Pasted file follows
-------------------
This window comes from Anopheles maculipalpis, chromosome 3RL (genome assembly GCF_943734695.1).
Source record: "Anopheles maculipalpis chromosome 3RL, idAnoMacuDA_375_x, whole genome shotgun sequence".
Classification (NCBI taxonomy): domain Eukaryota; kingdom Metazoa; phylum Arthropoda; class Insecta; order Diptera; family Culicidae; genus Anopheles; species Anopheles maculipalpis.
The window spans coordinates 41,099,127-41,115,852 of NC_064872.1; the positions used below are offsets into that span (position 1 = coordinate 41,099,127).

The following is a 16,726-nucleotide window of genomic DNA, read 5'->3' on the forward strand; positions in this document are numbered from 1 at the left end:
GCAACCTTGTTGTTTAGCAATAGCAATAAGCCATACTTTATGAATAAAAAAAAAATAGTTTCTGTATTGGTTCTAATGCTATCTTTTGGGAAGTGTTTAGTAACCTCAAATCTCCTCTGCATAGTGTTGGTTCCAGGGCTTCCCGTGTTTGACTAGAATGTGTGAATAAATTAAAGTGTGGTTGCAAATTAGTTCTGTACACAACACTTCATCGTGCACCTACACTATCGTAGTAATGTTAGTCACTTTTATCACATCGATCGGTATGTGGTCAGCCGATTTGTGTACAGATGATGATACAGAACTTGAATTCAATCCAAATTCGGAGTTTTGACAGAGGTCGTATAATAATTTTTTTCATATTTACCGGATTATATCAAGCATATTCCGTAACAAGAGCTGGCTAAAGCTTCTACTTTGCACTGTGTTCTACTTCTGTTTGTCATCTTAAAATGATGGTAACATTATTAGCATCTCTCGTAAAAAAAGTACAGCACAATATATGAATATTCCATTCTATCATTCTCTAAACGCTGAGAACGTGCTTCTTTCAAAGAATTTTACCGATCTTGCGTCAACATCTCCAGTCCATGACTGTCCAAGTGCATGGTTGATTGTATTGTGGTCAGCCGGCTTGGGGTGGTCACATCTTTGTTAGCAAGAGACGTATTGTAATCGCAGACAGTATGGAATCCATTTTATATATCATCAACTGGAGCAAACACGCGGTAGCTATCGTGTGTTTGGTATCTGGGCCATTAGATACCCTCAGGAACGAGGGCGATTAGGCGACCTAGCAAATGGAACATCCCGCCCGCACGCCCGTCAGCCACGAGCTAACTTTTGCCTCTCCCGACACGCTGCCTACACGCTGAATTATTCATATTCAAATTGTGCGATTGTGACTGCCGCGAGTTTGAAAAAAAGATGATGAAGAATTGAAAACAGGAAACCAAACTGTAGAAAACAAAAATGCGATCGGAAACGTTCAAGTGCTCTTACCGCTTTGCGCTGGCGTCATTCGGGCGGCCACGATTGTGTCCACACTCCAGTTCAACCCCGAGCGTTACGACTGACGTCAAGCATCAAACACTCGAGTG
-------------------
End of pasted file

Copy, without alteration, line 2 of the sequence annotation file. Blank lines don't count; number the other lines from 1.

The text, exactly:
Source record: "Anopheles maculipalpis chromosome 3RL, idAnoMacuDA_375_x, whole genome shotgun sequence".